The first weeks of this module is spent working on introductory activities using a Virtual Learning Environment, a week is then spent in Oxford for face-to-face teaching and group work (this takes place on the dates to be confirmed), there are then a series of extended Post-Oxford activities (delivered through the VLE) over the following 4-6 weeks which are designed to support you in the preparation and delivery of the practical elements of your assignment. You will be required to submit your written assignment electronically (usually on a Tuesday at 14:00 UK Local Time).
Research Impact and Health Research Systems
Investigating how research excellence is defined, and examining health research systems
This module will cover the social science of clinical research, the societal impact of research, and research partnerships. It will be arranged around two main themes. First, it will consider the place of research in society and the measurement and achievement of research excellence and research impact (both qualitatively in the case of narratives and quantitatively in metrics). It will also consider the socio-political context in which research excellence is defined and funding allocated. You will be introduced to different ways of assessing the research process and its outputs and consider how metrics might be selected strategically and harnessed proactively to achieve ethical goals.
The module will also critically explore the emergence and activities of multi-stakeholder health research systems (such as academic health sciences networks and biomedical research centres), including an introduction to theoretical models such as the triple helix (Etzkowitz) and ‘mode 2 knowledge production’ (Gibbons). Taking a critical STS (science and technology studies) perspective, the module will introduce you to ‘research on research’ using qualitative techniques.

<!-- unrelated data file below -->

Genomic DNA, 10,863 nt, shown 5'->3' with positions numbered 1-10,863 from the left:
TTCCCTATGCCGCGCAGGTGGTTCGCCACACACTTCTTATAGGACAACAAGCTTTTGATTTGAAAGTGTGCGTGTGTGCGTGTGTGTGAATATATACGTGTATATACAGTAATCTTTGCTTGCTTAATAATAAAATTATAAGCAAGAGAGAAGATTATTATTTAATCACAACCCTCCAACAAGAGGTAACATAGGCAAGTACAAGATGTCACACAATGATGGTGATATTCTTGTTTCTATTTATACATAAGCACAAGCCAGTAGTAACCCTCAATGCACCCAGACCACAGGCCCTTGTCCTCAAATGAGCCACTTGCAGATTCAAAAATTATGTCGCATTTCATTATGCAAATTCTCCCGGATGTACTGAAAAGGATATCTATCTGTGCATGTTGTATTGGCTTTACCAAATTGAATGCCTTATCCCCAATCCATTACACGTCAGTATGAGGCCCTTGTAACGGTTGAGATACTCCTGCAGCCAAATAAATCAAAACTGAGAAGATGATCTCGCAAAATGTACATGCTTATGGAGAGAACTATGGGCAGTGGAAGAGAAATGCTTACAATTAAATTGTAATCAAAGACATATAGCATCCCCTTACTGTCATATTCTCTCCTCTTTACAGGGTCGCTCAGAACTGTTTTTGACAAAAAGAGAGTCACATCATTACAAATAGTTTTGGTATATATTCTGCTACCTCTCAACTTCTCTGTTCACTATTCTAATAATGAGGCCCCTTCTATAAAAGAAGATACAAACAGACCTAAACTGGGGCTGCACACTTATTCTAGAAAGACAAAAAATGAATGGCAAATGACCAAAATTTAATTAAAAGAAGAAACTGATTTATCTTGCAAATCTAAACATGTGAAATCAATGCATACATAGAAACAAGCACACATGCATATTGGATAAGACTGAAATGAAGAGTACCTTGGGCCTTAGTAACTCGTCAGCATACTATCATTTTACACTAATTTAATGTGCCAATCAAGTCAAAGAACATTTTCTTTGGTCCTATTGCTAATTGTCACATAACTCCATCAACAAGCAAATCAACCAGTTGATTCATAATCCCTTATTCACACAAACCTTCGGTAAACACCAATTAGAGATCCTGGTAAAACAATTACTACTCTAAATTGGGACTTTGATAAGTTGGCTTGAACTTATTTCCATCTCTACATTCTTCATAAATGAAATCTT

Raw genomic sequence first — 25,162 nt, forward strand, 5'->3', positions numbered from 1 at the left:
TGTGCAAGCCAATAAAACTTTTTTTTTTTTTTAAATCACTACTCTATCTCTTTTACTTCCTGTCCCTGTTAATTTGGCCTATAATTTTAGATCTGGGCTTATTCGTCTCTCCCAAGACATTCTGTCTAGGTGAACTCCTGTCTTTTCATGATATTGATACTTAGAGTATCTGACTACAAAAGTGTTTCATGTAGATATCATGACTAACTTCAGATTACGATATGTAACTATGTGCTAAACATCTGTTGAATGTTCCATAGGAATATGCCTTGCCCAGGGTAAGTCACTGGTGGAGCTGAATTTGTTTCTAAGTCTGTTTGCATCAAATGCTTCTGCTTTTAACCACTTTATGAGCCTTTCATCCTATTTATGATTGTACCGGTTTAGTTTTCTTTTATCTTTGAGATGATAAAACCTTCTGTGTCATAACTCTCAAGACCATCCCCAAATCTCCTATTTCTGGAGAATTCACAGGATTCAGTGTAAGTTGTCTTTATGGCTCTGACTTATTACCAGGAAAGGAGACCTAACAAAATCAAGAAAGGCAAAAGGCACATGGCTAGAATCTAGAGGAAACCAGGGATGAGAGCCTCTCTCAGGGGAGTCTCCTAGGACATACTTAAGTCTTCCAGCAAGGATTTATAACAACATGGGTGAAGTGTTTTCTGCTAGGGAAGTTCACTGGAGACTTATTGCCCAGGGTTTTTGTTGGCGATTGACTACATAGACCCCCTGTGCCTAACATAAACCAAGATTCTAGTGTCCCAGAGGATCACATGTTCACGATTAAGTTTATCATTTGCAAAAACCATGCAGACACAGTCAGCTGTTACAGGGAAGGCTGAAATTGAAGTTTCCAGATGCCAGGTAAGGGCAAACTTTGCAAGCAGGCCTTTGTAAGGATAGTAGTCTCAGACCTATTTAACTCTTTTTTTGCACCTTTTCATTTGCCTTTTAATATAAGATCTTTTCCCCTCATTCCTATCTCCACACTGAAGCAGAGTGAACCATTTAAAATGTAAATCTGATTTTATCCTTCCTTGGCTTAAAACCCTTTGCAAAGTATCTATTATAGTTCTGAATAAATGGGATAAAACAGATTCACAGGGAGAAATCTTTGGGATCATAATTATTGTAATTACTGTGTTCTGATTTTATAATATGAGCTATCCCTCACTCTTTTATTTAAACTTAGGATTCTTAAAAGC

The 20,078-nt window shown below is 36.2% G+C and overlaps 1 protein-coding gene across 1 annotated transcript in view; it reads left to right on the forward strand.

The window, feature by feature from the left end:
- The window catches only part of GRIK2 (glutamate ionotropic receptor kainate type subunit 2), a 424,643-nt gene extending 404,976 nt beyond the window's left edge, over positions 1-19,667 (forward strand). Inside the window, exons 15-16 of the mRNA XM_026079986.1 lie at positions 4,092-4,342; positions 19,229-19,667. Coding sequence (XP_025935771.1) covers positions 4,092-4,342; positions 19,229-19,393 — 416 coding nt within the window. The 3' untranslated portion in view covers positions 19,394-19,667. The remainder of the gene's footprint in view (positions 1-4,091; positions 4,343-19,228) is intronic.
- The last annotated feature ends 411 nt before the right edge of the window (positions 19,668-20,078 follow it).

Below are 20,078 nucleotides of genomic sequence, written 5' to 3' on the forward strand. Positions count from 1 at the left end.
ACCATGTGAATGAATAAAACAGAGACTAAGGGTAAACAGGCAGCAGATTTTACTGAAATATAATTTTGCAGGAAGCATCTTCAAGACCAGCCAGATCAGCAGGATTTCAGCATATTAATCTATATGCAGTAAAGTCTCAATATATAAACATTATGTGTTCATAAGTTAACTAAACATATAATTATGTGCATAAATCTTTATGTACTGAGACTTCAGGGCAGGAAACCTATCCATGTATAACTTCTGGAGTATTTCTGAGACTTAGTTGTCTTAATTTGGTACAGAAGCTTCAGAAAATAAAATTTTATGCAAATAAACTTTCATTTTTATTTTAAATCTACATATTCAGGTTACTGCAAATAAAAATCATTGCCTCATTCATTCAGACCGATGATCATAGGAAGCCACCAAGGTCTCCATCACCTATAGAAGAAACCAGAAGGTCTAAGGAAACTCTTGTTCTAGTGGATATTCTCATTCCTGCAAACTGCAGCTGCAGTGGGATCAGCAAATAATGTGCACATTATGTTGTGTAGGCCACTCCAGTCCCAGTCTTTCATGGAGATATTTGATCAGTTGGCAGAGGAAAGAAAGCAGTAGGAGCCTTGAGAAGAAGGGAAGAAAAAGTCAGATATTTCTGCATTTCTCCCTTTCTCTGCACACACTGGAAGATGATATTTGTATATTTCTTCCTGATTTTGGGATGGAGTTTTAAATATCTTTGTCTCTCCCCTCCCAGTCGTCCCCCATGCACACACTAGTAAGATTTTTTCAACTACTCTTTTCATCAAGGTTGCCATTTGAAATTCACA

On completion of this module, we expect our students to be able to:
- Describe and critique different ways in which research quality and research impact have been defined and measured
- Give a critical account of the use of quantitative metrics to shape the research process
- Analyse the research process qualitatively from a ‘social studies of science’ perspective
- Consider both the positive synergies and the potential challenges and conflicts of interest in a multi-stakeholder health research partnership
Research methods and techniques taught in this module:
- Use of metrics to evaluate the impacts of health research, from traditional bibliometric measures of scholarly impact to more recent approaches to tracking broader social impacts of research
- Case studies of research impact
- Ethnography of the research process (including the study of material artefacts such as documents, forms and databases)
Example of case studies to be discussed in this module:
- Leiden Manifesto for societal impact of research
- Comparison of UK Collaborations for Leadership in Applied Health Research and Care (CLAHRCS, recently renamed Applied Research Collaborations, ARCs) with Australian Academic Health Centres (AHCs)
- World University Rankings
- UK Research Excellence Framework
Students enrolled on MSc in Translational Health Sciences: £2000.00 from 2020/21. Short Course in Health Sciences: tbc